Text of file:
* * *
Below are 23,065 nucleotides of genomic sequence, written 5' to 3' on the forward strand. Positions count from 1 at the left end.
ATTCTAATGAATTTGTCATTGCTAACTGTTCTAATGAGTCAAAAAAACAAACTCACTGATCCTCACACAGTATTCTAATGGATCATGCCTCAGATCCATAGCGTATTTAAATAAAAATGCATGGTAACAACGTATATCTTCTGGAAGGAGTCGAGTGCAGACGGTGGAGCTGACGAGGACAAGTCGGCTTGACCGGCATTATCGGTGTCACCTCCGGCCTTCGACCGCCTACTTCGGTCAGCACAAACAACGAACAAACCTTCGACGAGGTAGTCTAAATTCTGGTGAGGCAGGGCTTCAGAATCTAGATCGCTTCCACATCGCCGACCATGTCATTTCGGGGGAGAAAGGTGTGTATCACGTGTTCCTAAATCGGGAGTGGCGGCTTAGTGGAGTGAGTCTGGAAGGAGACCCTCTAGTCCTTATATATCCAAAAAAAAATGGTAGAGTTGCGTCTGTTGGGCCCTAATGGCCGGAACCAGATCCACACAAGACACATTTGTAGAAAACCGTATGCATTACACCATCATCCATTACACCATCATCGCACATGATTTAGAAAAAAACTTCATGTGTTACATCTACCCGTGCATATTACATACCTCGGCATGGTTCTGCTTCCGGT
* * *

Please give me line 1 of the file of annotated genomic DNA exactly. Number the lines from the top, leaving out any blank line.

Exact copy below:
Below are 23,065 nucleotides of genomic sequence, written 5' to 3' on the forward strand. Positions count from 1 at the left end.